Pippin uses his newfound toughness to do two huge things: first, of course, he saves Faramir from burning to death when Denethor tries to set him on fire. Well done, Pippin. And second, Pippin marches into battle at the Gates of Mordor alongside Aragorn and his friends. If you check out his thoughts just before this battle, it's amazing how like Sam's and Merry's they are:
I wish Merry was here," [Pippin] heard himself saying, and quick thoughts raced through his mind, even as he watched the enemy come charging to the assault. "Well, well, now at any rate I understand poor Denethor a little better. We might die together, Merry and I, and since die we must, why not? Well, as he is not here, I hope he'll find an easier end. But now I must do my best." (5.10.55)
Awww. Pippin misses Merry the same way Merry wished for Pippin, way back when Merry was marching off with the Riders of Rohan. Plus, like both Sam and Merry in similarly dire situations, Pippin faces what seem like impossible odds and decides, yep, I'm going to die, but I just have to keep moving anyway. And thanks to Pippin's grace in accepting his fate and continuing on, he manages to kill a mountain troll and he manages to survive. These hobbits are made of tougher mettle than most.
On the other end of the spectrum, you've got Pippin's master, Denethor. When Denethor faces what he believes is certain death, he goes absolutely nuts and tries to kill himself and his injured son. Who knows what might have happened if Denethor hadn't committed suicide? We'll never know if Denethor might have survived the war otherwise. Instead, he dies horribly, without a chance to help his kingdom.
By contrast, while Pippin has come to understand Denethor's despair, Pippin flat out refuses to give up. He does what his other hobbit friends do: he decides that now, he must "do [his] best," even if he might not survive. And he does survive, and goes on to thrive back home in the Shire as Thain (leader) of the Tooks. That pretty much seems to be the lesson of all of the hobbits' adventures: do your duty if you can, do your best even if you fail, and just keep going no matter what, because things may get better. That's a low-key philosophy that we can all get behind.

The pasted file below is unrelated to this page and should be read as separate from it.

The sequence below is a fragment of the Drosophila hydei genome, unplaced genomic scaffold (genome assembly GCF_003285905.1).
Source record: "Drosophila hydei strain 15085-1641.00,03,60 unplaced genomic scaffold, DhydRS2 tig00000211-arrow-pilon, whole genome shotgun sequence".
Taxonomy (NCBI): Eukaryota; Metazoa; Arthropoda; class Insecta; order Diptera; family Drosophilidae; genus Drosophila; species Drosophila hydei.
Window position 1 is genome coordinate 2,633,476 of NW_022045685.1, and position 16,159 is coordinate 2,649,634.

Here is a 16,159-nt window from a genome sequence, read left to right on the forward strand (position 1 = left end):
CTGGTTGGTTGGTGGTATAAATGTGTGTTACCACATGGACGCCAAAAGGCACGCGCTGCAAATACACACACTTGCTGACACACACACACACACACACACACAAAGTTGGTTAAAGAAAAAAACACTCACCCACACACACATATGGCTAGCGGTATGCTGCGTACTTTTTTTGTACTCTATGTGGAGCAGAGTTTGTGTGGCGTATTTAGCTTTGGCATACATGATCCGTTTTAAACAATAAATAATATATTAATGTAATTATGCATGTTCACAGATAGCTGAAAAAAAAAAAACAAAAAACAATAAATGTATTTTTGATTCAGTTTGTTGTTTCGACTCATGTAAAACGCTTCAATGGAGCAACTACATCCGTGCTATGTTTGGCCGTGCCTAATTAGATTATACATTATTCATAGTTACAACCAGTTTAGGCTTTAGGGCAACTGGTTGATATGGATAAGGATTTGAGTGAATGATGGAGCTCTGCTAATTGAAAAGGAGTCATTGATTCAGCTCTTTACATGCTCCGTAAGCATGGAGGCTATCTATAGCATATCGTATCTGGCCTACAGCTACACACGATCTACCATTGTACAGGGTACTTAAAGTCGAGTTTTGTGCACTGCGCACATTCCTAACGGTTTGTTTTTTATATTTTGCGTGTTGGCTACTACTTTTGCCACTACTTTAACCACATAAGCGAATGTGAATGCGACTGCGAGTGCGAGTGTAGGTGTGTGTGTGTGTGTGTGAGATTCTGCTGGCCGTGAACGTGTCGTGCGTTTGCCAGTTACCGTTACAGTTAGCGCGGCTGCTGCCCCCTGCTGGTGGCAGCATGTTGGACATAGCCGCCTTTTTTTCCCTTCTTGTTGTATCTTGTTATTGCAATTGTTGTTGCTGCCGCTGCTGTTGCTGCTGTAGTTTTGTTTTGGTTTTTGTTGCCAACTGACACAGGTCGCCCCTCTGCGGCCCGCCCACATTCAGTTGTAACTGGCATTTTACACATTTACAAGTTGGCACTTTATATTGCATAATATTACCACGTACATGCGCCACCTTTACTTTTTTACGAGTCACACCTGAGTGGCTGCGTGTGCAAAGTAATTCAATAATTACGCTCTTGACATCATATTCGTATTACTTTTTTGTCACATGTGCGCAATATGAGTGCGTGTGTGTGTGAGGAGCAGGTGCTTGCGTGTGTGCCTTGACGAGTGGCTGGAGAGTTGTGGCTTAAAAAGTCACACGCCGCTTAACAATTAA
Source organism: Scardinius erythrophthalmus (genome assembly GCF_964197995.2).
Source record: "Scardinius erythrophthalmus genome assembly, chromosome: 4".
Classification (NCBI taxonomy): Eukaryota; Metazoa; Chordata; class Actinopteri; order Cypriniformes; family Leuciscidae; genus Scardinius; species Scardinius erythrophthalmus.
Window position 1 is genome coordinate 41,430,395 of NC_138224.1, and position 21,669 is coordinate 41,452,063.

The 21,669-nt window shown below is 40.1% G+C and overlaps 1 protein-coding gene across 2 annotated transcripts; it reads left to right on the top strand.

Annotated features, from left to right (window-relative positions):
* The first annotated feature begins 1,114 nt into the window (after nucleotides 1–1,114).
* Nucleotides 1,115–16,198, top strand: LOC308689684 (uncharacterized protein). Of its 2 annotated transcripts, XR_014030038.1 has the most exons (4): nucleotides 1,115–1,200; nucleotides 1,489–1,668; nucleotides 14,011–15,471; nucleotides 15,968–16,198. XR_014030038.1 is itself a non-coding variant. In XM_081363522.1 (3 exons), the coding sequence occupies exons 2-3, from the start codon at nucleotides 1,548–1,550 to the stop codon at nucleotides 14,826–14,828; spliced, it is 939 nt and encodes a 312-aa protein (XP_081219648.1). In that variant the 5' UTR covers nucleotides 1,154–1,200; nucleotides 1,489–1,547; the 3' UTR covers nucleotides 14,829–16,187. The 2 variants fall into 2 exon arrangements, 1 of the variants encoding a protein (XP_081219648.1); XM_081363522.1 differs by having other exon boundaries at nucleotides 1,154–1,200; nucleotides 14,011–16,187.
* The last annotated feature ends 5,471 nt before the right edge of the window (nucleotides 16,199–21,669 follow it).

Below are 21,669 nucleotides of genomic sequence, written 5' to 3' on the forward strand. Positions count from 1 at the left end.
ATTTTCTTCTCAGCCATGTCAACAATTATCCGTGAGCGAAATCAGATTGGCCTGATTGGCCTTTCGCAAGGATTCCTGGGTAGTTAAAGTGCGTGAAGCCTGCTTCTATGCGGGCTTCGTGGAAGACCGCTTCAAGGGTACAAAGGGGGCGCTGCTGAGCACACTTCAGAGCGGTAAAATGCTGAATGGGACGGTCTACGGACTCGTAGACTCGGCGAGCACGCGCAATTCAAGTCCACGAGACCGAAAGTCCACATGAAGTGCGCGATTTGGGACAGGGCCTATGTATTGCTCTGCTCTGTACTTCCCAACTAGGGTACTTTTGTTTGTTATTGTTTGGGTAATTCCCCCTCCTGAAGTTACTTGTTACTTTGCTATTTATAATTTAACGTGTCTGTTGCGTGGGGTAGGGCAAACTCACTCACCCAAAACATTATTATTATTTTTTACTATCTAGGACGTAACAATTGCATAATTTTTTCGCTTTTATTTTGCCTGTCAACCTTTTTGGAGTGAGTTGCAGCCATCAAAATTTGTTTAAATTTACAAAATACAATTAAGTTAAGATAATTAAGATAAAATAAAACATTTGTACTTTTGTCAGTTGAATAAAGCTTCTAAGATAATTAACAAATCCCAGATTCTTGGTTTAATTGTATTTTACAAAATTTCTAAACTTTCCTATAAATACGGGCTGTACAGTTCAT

"Prince of Halflings"
By now, we've spent literally hundreds of pages reading about hobbits. We know what they look like: on the short side, curly hair, stocky, jolly, with no shoes on their feet because their soles are so thick and tough that they don't need them. Hobbits seem as familiar to us as regular humans do.
But one of the things that's cool about Pippin's adventures in the city of Minas Tirith is that they remind us of how truly unusual hobbits are to people who haven't gotten as used to them as we have. The people of Minas Tirith literally stop in the streets to see Pippin decked out in his Guard uniform, looking like the "Ernil i Pheriannath" (5.1.161) (the "Prince of Halflings").
Pippin stands out on the streets of Gondor because the hobbits are so sheltered from the other folk of Middle-earth. But now, with the adventures of Frodo, Sam, Merry, and Pippin, all of the peoples of Middle-earth are finally starting to recognize the important contributions the hobbits can make to their world. At last, the hobbits are starting to make their mark on Middle-earth, which is yet another sign of how different the world is going to be in the next Age after the fall of Sauron.